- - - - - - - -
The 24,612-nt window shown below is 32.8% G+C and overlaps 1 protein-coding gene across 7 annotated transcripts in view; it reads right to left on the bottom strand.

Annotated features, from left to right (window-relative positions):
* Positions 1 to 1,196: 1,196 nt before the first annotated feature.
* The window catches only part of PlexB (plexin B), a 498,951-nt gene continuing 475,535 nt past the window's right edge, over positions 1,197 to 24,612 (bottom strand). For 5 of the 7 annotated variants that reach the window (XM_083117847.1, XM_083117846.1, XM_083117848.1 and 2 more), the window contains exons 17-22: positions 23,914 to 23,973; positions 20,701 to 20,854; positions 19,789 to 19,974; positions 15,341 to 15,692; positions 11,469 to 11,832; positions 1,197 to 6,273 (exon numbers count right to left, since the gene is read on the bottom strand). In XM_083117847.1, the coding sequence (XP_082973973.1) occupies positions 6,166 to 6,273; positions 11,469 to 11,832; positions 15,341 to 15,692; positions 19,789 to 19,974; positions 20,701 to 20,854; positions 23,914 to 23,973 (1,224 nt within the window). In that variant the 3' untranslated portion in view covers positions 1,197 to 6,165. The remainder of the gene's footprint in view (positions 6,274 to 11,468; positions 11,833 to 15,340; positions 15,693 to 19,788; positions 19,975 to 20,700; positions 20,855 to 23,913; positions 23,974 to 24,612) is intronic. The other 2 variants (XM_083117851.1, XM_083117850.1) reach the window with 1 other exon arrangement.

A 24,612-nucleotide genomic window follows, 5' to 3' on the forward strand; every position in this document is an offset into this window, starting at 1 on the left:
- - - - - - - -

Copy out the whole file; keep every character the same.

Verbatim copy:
The 24,612-nt window shown below is 32.8% G+C and overlaps 1 protein-coding gene across 7 annotated transcripts in view; it reads right to left on the bottom strand.

Annotated features, from left to right (window-relative positions):
* Positions 1 to 1,196: 1,196 nt before the first annotated feature.
* The window catches only part of PlexB (plexin B), a 498,951-nt gene continuing 475,535 nt past the window's right edge, over positions 1,197 to 24,612 (bottom strand). For 5 of the 7 annotated variants that reach the window (XM_083117847.1, XM_083117846.1, XM_083117848.1 and 2 more), the window contains exons 17-22: positions 23,914 to 23,973; positions 20,701 to 20,854; positions 19,789 to 19,974; positions 15,341 to 15,692; positions 11,469 to 11,832; positions 1,197 to 6,273 (exon numbers count right to left, since the gene is read on the bottom strand). In XM_083117847.1, the coding sequence (XP_082973973.1) occupies positions 6,166 to 6,273; positions 11,469 to 11,832; positions 15,341 to 15,692; positions 19,789 to 19,974; positions 20,701 to 20,854; positions 23,914 to 23,973 (1,224 nt within the window). In that variant the 3' untranslated portion in view covers positions 1,197 to 6,165. The remainder of the gene's footprint in view (positions 6,274 to 11,468; positions 11,833 to 15,340; positions 15,693 to 19,788; positions 19,975 to 20,700; positions 20,855 to 23,913; positions 23,974 to 24,612) is intronic. The other 2 variants (XM_083117851.1, XM_083117850.1) reach the window with 1 other exon arrangement.

A 24,612-nucleotide genomic window follows, 5' to 3' on the forward strand; every position in this document is an offset into this window, starting at 1 on the left: